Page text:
Updated 08/15/2012 06:20 PM
East Syracuse residents to learn more about police consolidation proposal
Consolidation has been the buzz word throughout many New York State communities as cash-strapped municipalities search for a way to provide needed services while staying under budget. In the Village of East Syracuse, leaders are considering consolidating police services. As YNN's Erin Clarke tells us, the community will get a chance to weigh in very soon.
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EAST SYRACUSE, N.Y. -- After about three years and some independent studies of the way the Village of East Syracuse operates, officials came to the realization that many municipalities across the state have faced.
"It's time to look at some alternatives for the people or taxes are certainly going to have to be raised," said Village of East Syracuse Mayor Danny Liedka.
When it comes to safety, the village has a police department of six full-time employees and eight part-timers, the police chief and a clerical position. As of last year, the department accounted for about 23 percent of the total village appropriations.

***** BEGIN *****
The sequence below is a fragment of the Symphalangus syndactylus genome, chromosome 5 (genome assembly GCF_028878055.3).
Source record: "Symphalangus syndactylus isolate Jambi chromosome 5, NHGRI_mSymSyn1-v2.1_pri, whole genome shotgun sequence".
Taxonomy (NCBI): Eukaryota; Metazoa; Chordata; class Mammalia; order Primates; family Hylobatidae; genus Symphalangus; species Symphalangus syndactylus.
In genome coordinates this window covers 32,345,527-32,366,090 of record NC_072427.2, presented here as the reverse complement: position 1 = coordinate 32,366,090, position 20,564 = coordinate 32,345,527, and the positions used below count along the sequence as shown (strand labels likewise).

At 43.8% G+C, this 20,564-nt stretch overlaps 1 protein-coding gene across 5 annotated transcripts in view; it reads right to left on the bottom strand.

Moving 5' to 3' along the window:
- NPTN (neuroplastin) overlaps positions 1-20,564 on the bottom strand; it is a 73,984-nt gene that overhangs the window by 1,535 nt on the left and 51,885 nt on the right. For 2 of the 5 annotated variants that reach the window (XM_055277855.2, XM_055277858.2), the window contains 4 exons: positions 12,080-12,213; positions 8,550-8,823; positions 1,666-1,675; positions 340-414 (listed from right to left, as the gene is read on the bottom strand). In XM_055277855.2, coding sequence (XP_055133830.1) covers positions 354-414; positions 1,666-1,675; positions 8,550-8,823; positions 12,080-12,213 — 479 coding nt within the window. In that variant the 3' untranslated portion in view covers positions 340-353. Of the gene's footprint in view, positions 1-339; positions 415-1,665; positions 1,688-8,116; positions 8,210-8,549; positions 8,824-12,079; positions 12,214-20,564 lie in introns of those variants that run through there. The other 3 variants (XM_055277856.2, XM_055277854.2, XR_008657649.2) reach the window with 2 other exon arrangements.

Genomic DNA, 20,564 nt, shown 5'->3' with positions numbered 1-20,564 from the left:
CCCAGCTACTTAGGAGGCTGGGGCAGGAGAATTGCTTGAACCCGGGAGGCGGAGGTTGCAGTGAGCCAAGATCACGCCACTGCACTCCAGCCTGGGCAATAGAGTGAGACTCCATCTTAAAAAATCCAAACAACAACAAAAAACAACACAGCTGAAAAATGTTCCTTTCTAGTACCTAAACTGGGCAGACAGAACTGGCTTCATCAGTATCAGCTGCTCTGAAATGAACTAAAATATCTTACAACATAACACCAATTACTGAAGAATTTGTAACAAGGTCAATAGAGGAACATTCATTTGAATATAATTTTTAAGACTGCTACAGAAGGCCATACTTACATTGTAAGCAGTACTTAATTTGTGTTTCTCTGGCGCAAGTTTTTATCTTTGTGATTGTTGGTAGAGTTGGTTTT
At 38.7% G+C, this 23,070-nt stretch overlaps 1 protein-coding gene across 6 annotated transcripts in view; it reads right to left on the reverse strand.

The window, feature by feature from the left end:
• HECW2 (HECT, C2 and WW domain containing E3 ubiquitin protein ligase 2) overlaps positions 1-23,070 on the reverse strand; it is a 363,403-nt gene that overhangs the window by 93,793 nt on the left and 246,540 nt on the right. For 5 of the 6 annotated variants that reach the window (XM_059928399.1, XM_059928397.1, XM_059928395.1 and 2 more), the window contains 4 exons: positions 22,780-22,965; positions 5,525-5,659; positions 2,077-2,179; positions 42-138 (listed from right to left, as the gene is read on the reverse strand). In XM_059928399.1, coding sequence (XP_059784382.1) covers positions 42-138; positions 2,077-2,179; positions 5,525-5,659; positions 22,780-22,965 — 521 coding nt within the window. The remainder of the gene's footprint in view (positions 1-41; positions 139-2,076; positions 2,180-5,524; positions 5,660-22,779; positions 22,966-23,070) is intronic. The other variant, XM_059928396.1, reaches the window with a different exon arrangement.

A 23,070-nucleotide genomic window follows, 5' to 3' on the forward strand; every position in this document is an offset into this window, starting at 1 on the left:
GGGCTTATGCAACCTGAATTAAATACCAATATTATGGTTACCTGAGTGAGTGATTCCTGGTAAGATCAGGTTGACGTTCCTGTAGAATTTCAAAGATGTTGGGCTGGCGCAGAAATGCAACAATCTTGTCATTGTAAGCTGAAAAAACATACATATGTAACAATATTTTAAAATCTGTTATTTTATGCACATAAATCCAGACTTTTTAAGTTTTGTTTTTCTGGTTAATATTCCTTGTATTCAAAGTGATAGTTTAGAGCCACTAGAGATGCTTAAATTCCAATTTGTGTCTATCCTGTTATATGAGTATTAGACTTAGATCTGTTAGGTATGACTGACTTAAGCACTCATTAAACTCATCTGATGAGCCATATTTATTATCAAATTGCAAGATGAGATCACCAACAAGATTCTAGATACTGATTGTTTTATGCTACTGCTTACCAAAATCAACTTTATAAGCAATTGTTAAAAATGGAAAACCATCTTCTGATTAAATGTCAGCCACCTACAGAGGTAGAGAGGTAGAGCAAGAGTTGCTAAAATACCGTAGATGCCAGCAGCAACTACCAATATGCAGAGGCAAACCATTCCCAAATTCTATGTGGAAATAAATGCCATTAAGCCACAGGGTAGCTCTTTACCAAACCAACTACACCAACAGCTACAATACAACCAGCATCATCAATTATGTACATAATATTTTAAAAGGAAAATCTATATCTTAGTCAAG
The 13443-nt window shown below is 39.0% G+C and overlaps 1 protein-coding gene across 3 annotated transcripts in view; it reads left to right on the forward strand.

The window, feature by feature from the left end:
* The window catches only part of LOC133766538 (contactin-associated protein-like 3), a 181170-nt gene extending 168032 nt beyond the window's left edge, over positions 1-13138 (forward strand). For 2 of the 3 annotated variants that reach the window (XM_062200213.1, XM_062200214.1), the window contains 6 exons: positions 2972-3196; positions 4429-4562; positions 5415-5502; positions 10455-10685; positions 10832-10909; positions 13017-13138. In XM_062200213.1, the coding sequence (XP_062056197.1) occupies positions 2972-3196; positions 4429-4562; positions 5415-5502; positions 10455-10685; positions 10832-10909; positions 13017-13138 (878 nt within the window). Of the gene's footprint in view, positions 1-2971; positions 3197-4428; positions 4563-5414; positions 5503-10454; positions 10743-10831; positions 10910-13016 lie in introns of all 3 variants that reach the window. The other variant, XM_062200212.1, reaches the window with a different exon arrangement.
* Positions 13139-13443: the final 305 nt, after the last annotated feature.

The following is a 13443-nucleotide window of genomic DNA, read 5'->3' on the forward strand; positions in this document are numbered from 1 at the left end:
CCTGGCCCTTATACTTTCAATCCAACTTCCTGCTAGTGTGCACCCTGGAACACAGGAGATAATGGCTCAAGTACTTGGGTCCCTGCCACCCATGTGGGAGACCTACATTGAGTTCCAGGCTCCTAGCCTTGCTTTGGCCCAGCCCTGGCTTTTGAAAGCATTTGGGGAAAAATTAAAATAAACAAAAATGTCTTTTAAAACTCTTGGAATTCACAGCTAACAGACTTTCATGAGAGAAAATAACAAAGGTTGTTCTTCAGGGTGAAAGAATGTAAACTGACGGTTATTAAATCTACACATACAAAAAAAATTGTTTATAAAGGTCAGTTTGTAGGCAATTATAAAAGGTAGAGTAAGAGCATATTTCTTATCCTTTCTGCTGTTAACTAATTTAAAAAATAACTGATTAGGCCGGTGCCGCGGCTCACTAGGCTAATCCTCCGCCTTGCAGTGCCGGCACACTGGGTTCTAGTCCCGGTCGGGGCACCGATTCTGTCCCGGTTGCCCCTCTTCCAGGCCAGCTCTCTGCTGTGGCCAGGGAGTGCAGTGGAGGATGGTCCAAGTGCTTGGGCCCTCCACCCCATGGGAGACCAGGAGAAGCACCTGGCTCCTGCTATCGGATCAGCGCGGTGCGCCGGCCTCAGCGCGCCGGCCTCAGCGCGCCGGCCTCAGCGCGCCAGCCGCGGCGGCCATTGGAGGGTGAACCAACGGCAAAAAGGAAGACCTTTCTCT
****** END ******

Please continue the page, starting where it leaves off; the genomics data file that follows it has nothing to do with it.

"It was over $600 per $100,000 house is what was going to the village police department from a village tax payer," said Onondaga County Comptroller Robert Antonacci.
A proposed plan would abolish the department and the village would share police services with the Town of DeWitt. That is expected to save the average homeowner 30 to 35 percent in village taxes, add a slight increase in the town tax, but result in net savings of about $530.
But as with any plan to get rid of a service provided exclusively for a certain community, there will be people with strong opinions on both sides.
"Some people once they hear some of their questions answered and some of their fears are overcome, I think they're supportive, but we certainly have some people that are dead set against it," said Mayor Liedka.
The village mayor says he wants all of those opinions to be heard before a decision is made. A public hearing will be held in September to discuss the plan.
"Times are what they are and we have to explore other options and let people make an educated choice," said Liedka.
After all the facts are set forth, a referendum on the proposal will likely happen in the fall.
The public hearing will be held at the St. Matthews School on Wednesday, September 19th.